November 5, 2007: This website is an archive of the former website,, which was created 10 years ago by Charles Jenks. It became one of the most populace sites in the US, and an important resource on the antiwar movement, student activism, 'depleted' uranium and other topics. Jenks authored virtually all of its web pages and multimedia content (photographs, audio, video, and pdf files. As the author and registered owner of that site, his purpose here is to preserve an important slice of the history of the grassroots peace movement in the US over the past decade. He is maintaining this historical archive as a service to the greater peace movement, and to the many friends of Traprock Peace Center. Blogs have been consolidated and the calendar has been archived for security reasons; all other links remain the same, and virtually all blog content remains intact.

THIS SITE NO LONGER REFLECTS THE CURRENT AND ONGOING WORK OF TRAPROCK PEACE CENTER, which has reorganized its board and moved to Greenfield, Mass. To contact Traprock Peace Center, call 413-773-7427 or visit its site. Charles Jenks is posting new material to, a multimedia blog and resource center.

War on Truth  From Warriors to Resisters
Books of the Month

The War on Truth

From Warriors to Resisters

Army of None

Iraq: the Logic of Withdrawal

Frances Crowe, 2004:
You have a Legal Right to be a Conscientious Objector

" You can work to bring them home and end this horrible war"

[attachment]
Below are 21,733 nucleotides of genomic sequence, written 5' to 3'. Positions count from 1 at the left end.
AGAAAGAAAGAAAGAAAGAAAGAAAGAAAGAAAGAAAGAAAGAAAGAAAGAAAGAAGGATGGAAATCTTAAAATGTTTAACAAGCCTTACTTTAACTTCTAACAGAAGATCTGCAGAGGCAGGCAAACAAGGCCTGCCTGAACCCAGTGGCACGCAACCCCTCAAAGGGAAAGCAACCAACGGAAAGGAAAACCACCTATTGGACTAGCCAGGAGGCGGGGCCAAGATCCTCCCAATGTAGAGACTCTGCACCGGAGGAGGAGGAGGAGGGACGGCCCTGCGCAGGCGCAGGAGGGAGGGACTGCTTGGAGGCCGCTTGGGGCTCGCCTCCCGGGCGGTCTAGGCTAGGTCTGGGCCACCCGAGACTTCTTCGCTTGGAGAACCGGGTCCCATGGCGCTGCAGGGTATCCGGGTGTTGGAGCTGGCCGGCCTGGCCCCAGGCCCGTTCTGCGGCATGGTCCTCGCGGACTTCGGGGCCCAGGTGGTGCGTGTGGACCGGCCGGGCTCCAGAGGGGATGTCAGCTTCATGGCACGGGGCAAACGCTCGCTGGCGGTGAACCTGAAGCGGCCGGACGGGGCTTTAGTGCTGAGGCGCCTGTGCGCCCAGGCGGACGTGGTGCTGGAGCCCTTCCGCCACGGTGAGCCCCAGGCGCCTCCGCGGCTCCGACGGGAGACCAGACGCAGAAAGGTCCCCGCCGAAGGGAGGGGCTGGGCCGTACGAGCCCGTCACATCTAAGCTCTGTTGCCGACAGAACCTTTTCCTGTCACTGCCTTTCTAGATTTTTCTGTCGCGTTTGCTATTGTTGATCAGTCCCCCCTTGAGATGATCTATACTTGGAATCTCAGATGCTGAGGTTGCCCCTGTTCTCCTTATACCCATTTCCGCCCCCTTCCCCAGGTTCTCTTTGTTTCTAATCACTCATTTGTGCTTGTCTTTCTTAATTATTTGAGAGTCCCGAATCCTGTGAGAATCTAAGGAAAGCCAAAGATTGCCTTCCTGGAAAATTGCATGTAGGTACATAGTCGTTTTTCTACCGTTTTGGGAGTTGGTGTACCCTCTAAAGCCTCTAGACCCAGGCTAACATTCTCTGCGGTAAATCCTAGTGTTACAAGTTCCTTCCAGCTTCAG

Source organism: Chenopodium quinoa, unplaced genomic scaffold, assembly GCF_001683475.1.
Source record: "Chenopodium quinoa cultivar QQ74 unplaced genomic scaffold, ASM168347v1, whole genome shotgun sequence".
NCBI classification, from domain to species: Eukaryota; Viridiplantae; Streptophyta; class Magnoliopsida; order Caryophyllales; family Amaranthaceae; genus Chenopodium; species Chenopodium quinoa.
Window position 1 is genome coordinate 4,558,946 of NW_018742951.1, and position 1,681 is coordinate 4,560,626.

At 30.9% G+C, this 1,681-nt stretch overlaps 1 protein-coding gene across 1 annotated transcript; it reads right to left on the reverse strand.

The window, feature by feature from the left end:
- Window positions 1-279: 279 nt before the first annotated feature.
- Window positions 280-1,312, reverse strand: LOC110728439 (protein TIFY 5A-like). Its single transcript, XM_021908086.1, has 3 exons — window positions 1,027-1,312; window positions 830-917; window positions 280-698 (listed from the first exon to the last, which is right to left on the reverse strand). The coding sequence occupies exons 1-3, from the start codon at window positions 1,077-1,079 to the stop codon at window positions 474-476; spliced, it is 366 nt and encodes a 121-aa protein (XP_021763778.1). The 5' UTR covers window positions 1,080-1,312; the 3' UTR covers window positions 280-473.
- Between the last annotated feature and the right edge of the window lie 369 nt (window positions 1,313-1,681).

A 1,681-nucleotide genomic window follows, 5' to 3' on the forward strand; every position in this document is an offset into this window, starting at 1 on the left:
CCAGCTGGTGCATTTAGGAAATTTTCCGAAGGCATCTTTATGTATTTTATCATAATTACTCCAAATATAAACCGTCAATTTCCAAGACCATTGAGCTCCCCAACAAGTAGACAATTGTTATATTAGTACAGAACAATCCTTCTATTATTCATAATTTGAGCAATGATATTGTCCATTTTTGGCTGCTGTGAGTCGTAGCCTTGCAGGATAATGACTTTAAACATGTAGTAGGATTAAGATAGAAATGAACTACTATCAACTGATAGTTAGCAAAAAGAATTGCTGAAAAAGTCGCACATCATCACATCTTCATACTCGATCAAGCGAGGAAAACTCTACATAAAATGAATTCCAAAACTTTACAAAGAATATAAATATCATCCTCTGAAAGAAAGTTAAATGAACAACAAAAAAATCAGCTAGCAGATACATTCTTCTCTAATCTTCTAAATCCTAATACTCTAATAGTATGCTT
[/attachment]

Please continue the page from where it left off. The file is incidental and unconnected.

Hear the interview (38:32 minutes) and afterword (2 minutes) - 40:36 mp3 total - 14 mb
Download for radio airplay and other non-profit use. Real Audio version for lower bandwidths

Frances Crowe, now 85, is one of the founders of Traprock Peace Center. She answers questions for young people across the country, when Aaron Ford, a student at Greenfield Community College and Sunny Miller, Exec. Director of Traprock, sought out her depth of wisdom for this 2004 interview on conscientious objection.

With clarity and compassion, Frances lays out the facts, one after another, informing young men and women today how to establish their human right to not participate in killing, and their legal right in the United States to not participate in war. Eighty-three percent of US survey respondents say they don't want a draft, but last year draft boards were asked to fill vacancies at the local level. Frances describes immediate steps young people and supportive friends and family can take. She urges established conscientious objectors to speak up, bringing news everywhere that:

"Anyone who is conscientiously opposed to participating in any war facing them, on moral, ethical, philosophical or religious grounds, with the same degree of intensity as you would hold a religious belief, has a right not to be drafted."

Frances explains that Dan Seeger helped establish this legal standard by taking his case all the way to the Supreme Court. Previously, only some with a religious objection to war were not pressed into military service.

These are the four questions draft boards have traditionally asked. Writing your answers now helps you to get clear, and talking about your process may help others clarify their positions.

photo © 2004 Charles Jenks

1. What do you object to about war now? What is the nature of your belief-- is your objection moral, philosophical, ethical or religous?
2. Where did those beliefs come from? What influenced you?
3. How is that objection showing up in your life?
4. Would you be willing to serve as a military medic? (Many would not, because the priority of military medicine is not to heal the wounded, but to get people back to fighting -- and killing -- as quickly as possible.)